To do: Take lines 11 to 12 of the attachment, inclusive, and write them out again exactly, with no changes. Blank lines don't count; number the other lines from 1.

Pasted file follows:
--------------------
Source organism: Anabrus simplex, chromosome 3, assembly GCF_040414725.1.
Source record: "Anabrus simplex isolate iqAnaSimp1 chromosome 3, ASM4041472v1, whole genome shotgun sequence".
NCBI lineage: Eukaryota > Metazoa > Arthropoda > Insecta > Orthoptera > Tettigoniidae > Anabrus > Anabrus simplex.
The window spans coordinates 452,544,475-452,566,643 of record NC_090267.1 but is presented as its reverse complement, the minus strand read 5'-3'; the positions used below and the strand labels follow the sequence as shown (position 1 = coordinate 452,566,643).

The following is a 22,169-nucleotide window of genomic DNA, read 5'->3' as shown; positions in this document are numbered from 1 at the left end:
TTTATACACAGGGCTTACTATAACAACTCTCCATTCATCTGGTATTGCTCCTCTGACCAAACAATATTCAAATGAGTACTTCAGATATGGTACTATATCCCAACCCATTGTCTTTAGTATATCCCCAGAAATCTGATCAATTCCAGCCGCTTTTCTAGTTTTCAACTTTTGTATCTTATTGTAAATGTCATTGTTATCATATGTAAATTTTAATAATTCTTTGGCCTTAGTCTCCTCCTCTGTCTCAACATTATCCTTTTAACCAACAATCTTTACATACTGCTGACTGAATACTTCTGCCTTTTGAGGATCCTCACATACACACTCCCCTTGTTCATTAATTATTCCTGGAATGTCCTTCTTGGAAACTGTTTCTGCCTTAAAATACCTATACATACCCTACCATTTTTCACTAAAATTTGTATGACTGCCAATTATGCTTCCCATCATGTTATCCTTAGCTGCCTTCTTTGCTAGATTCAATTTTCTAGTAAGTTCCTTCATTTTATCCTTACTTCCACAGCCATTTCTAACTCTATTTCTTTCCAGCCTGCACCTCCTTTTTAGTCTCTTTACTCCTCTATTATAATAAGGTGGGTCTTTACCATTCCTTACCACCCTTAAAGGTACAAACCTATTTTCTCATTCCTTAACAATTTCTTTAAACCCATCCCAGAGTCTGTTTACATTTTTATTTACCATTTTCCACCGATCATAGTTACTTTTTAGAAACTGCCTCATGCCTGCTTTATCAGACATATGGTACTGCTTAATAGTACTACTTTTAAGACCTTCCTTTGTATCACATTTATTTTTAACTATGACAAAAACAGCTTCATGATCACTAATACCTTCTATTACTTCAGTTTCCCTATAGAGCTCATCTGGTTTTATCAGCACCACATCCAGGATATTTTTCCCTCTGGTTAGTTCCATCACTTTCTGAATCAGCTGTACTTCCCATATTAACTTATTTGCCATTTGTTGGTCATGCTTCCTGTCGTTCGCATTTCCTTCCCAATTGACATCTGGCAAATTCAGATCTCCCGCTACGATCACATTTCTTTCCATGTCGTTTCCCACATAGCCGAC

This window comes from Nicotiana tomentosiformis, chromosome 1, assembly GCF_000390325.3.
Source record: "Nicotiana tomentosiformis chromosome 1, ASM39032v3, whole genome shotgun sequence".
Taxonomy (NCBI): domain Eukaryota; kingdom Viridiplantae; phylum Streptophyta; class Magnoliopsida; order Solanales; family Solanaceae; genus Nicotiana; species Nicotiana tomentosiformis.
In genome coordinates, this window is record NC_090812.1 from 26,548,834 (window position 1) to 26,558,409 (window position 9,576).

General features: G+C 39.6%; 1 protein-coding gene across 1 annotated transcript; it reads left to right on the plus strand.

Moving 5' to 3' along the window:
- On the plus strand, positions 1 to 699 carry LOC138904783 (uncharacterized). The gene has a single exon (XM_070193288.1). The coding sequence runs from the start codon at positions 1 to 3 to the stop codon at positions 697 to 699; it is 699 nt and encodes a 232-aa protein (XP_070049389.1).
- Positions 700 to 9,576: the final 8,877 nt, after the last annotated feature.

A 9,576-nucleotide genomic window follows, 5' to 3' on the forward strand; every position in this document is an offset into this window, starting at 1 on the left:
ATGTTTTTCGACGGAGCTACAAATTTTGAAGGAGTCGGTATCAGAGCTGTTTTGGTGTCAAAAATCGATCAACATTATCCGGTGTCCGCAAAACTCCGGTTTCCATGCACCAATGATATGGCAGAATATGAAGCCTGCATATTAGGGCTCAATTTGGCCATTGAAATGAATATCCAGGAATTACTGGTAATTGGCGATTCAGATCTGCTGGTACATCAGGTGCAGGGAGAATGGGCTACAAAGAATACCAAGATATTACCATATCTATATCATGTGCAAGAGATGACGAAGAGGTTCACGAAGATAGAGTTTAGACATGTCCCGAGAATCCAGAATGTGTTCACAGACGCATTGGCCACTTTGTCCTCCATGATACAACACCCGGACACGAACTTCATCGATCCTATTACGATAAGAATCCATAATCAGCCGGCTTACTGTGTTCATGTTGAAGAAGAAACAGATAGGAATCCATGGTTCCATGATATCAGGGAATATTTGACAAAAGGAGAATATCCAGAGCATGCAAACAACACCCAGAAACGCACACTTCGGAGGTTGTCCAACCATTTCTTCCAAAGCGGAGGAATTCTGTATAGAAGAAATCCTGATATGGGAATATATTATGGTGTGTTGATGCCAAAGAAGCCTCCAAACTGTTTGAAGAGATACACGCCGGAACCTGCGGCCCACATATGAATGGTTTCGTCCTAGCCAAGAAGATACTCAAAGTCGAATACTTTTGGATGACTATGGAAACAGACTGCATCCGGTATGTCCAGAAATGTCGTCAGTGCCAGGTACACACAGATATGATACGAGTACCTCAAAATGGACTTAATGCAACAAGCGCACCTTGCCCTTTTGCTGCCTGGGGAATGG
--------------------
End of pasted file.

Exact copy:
General features: G+C 39.6%; 1 protein-coding gene across 1 annotated transcript; it reads left to right on the plus strand.

Moving 5' to 3' along the window: